There is a case for looking at tariffs impacts for third countries with which we have an EU trade agreement currently, but estimates will be highly speculative.
Table 4 breaks down the import figures and potential tariff costs into aggregates by WTO HS chapter. In the import columns, if imports by the UK of EU goods are greater than the corresponding imports by the EU of UK to goods then the value is shaded red, and similarly if imports by the EU of UK goods are greater than imports by the UK of EU goods. This represents a trade surplus for EU or UK goods respectively. For the tariff cost columns, the value of tariffs which is higher by product group (either for EU or UK goods) is shaded red, representing a higher tariff b urden in absolute monetary terms.
Tables 5 and 6 show the top ten product groups exposed to tariffs in absolute monetary terms for each EU country, including the UK. Table 5 shows, for each country, the HS chapter (product group) and the tariff cost estimate in millions of pounds. Table 6 lists the full description for each HS chapter number.
Response to critics (added 1 November, 2016)
Some commentators on the first edition of this paper noted that we had not explicitly stated that consumers ultimately pay import duties. The purpose of the analysis, as stated in the opening paragraph, was to determine the potential tariff implications for both UK and EU exporters in the event a free trade deal had not been reached by the time the UK exits the European Union. Despite suggestions otherwise, the report does not make an assumption tariffs are paid by exporters.
The failure to explicitly state the fact that tariffs (or customs duties) are paid by the importer is only a result of a failure to realise it needed stating. The fact that tariffs are paid by the importer and, as stated, the value of the tariff is calculated based on the import value (the value the buyer has paid for the good) is not forgotten, and it is the reason the data published was based on import values (See footnote 3). However, the impact of tariffs will be shared by both; the consumer, who will either cover the tariff cost by purchasing the good at a higher price or choose not purchase the product (potentially buying an alternative); and the exporters, who may find that the tariff leads to a fall in demand or who may have to adjust their business model in a way that absorbs the cost and allows them to sell the product at a competitive price despite the tariffs.
The simplest method of looking at the relative impact for exporters for tariffs is to see what tariffs will have to be paid on their goods. The exact impact of the tariffs for exporters will vary by product due to varying levels of demand and the availability of substitute products. These variations, among others, mean it would likely be an impossible task to accurately model such an impact at an aggregate level, nationally or by product type.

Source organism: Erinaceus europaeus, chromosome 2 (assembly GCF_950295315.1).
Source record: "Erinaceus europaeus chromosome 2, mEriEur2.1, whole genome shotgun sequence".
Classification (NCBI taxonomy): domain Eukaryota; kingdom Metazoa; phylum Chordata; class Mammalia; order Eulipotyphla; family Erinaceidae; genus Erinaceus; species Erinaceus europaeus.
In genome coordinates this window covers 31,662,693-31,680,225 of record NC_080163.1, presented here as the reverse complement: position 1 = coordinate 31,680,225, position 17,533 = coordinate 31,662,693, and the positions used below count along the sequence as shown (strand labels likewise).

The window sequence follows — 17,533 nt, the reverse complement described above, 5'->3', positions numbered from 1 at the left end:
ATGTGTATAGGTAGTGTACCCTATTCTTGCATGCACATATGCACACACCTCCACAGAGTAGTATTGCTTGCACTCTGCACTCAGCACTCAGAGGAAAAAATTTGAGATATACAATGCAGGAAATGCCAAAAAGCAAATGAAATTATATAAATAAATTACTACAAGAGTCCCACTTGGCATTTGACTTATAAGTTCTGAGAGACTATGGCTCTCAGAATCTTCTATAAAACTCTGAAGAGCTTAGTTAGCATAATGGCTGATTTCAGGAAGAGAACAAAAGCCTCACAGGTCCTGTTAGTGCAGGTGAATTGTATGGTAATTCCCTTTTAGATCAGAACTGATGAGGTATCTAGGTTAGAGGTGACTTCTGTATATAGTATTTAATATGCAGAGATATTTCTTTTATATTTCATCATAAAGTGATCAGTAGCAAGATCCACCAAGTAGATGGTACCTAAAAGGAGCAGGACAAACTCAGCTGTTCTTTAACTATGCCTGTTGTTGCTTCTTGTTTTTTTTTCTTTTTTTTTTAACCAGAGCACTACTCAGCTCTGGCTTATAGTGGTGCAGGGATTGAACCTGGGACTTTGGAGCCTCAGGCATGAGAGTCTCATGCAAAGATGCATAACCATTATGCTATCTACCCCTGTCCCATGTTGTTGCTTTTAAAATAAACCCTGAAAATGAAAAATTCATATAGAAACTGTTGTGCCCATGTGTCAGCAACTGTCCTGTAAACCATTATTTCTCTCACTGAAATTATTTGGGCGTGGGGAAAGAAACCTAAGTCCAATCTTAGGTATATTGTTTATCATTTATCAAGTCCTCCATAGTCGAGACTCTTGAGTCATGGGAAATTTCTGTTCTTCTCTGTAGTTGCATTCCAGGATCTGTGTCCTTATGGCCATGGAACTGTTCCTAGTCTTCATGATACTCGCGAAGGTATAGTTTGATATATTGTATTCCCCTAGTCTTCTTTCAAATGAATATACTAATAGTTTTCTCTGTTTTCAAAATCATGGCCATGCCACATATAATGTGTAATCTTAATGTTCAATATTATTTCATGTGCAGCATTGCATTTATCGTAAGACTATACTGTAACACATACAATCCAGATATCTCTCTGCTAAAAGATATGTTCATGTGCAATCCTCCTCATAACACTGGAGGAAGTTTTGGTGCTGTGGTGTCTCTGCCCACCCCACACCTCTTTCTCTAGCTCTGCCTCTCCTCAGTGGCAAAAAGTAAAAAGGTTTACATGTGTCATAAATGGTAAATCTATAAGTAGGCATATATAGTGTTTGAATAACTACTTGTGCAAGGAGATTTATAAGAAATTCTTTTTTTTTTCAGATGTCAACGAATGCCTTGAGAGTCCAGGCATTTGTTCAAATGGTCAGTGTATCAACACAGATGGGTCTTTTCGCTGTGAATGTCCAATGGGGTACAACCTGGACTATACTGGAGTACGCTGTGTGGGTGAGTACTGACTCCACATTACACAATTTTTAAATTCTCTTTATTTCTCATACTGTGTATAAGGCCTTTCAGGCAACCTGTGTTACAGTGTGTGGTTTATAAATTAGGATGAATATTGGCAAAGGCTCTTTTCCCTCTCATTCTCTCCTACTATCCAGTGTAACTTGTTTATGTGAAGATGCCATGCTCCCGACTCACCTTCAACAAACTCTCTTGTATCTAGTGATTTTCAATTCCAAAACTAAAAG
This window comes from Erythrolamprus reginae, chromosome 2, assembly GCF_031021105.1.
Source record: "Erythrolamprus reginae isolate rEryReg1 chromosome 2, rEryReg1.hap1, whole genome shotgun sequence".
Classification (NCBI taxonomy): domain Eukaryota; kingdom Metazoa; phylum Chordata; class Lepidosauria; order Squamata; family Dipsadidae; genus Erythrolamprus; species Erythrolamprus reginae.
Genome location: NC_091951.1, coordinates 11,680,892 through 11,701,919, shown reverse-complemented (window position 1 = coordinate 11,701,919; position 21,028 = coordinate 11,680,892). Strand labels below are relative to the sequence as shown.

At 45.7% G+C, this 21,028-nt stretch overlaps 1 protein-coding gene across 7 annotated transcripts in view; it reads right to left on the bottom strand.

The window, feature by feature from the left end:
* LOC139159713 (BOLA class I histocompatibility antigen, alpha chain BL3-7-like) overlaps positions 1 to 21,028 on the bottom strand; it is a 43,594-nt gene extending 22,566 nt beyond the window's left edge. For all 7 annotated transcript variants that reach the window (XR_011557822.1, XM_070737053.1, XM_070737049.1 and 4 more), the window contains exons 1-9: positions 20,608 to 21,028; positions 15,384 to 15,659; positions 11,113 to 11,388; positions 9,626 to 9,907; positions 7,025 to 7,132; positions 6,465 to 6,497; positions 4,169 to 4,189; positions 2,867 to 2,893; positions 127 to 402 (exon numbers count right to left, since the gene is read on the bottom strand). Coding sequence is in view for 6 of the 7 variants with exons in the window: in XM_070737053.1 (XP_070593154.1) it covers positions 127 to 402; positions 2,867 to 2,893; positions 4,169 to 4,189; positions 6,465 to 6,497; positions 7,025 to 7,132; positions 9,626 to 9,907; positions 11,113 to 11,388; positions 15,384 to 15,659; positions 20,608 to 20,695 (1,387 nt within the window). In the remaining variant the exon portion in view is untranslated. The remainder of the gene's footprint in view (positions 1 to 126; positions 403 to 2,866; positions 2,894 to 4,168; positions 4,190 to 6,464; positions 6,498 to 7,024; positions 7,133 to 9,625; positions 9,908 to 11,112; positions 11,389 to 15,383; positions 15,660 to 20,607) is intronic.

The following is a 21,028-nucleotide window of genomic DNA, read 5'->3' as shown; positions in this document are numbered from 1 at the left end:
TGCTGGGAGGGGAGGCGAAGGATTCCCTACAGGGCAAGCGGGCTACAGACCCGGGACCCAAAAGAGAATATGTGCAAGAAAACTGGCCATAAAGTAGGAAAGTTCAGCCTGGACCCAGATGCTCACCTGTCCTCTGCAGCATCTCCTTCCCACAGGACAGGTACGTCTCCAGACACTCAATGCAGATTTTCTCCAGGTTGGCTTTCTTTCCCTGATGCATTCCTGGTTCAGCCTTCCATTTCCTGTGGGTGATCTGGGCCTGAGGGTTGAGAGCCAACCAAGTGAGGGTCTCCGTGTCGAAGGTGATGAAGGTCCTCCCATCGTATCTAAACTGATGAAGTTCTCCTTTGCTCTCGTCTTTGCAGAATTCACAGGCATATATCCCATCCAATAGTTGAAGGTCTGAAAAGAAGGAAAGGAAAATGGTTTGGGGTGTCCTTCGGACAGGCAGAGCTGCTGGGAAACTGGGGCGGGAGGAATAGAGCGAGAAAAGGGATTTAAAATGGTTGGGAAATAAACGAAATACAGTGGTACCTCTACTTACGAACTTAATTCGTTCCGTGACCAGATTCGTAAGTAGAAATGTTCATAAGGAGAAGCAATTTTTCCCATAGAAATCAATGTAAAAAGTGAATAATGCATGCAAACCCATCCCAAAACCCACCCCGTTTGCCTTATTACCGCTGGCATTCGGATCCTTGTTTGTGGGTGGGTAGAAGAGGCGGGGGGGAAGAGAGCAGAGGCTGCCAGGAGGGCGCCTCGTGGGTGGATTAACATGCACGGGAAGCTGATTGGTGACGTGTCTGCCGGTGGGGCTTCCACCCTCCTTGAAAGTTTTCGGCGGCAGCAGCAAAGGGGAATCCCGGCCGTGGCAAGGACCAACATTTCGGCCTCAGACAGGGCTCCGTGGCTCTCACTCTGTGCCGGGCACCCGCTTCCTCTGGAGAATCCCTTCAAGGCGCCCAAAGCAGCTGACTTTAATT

Comtrade Data: UK Imports (‘Goods’, ‘Annual’, ‘HS12′,’2015′,’United Kingdom’,’All’,’Imports’,’AG6 – All 6-digit HS2012 commodities’) and EU Imports (‘Goods’, ‘Annual’, ‘HS12′,’2015′,’All’,’United Kingdom’,’Imports’,’AG6 – All 6-digit HS2012 commodities’): http://comtrade.un.org/data/; EU MFN AVE Tariffs for 2015: ITC MACMap AVE Tariffs (World Tariff Profile Method): http://www.macmap.org/QuickSearch/FindTariff/FindTariff.aspx; Comtrade GBP/USD 2015 Imports Exchange Rate: 1.528854 http://comtrade.un.org/db/mr/daExpNoteDetail.aspx?r=826&y=2015
 The HS Code is from the World Customs Organisation harmonized system for the classification of goods: http://www.wcoomd.org/en/topics/nomenclature/instrument-and-tools/hs_nomenclature_2012/hs_nomenclature_table_2012.aspx; the value of goods by partner country and HS code is taken from the UN Comtrade database: http://comtrade.un.org/data/
 The value of the good is calculated as the value payable to the seller, so includes the cost of transport and packaging. The tariff for goods is applied using tariff codes based on the Harmonized System code which is an international system which identifies products by a code. Most tariffs are calculated as a percentage of the value of the good (ad valorem tariffs). However, a number of goods are calculated depending on the weight. Our estimate uses average tariffs calculated at the 6-digit HS code level. The tariffs are calculated as simple means at a 6-digit level. For the non-AV tariffs an AV equivalent (AVE) figure is used in calculating the 6-digit average. The AVE figures are from the ITC MACMap using the World Tariff Profile methodology (http://www.macmap.org/SupportMaterials/Methodology.aspx#method_B11). These AVE estimates are provided at a national code level and are then included in the 6-digit HS code average, these 6-digit averages are multiplied by the value of goods imported (from each EU country to the UK and from the UK to each EU country) which fall into that 6-digit category. These are the figures that are then used in the report and which are used to provide the weighted averages for the 2-digit HS chapters.
For comparison, the same research was done using export figures and, though subtle differences between the data exist, the findings remain broadly unchanged with EU goods imported to the UK seeing an estimated £12.9 billion in tariff and UK goods imported to EU countries seeing a total of £5.6 billion in tariffs.
 The 15 EU members that can be expected to suffer the greatest tariff impacts are included separately with the remaining 12 combined in the ‘Other’ columns.
About the Author
Justin Protts is a Civitas Research Fellow. He can be emailed at firstname.lastname@example.org and tweets @Justin_Protts.Download PDF